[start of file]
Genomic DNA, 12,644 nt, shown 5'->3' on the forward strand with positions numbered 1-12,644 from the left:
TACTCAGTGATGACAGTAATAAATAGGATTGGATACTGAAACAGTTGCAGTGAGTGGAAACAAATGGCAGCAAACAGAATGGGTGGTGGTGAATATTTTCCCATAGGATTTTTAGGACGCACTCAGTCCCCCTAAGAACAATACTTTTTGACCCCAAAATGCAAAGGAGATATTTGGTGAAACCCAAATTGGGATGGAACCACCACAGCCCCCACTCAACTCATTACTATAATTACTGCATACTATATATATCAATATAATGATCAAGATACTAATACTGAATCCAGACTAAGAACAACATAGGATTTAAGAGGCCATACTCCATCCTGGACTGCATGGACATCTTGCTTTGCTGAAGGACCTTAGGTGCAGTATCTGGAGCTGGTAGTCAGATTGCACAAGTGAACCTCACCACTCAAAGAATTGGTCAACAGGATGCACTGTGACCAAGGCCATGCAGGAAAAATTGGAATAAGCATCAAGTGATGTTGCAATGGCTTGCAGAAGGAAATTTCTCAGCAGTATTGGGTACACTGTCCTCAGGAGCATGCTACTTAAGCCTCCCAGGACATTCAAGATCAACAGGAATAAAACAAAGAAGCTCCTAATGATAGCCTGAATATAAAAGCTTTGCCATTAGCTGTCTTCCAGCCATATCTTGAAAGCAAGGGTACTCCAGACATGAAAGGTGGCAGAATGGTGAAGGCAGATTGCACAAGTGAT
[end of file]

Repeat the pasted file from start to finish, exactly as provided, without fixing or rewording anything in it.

Genomic DNA, 12,644 nt, shown 5'->3' on the forward strand with positions numbered 1-12,644 from the left:
TACTCAGTGATGACAGTAATAAATAGGATTGGATACTGAAACAGTTGCAGTGAGTGGAAACAAATGGCAGCAAACAGAATGGGTGGTGGTGAATATTTTCCCATAGGATTTTTAGGACGCACTCAGTCCCCCTAAGAACAATACTTTTTGACCCCAAAATGCAAAGGAGATATTTGGTGAAACCCAAATTGGGATGGAACCACCACAGCCCCCACTCAACTCATTACTATAATTACTGCATACTATATATATCAATATAATGATCAAGATACTAATACTGAATCCAGACTAAGAACAACATAGGATTTAAGAGGCCATACTCCATCCTGGACTGCATGGACATCTTGCTTTGCTGAAGGACCTTAGGTGCAGTATCTGGAGCTGGTAGTCAGATTGCACAAGTGAACCTCACCACTCAAAGAATTGGTCAACAGGATGCACTGTGACCAAGGCCATGCAGGAAAAATTGGAATAAGCATCAAGTGATGTTGCAATGGCTTGCAGAAGGAAATTTCTCAGCAGTATTGGGTACACTGTCCTCAGGAGCATGCTACTTAAGCCTCCCAGGACATTCAAGATCAACAGGAATAAAACAAAGAAGCTCCTAATGATAGCCTGAATATAAAAGCTTTGCCATTAGCTGTCTTCCAGCCATATCTTGAAAGCAAGGGTACTCCAGACATGAAAGGTGGCAGAATGGTGAAGGCAGATTGCACAAGTGAT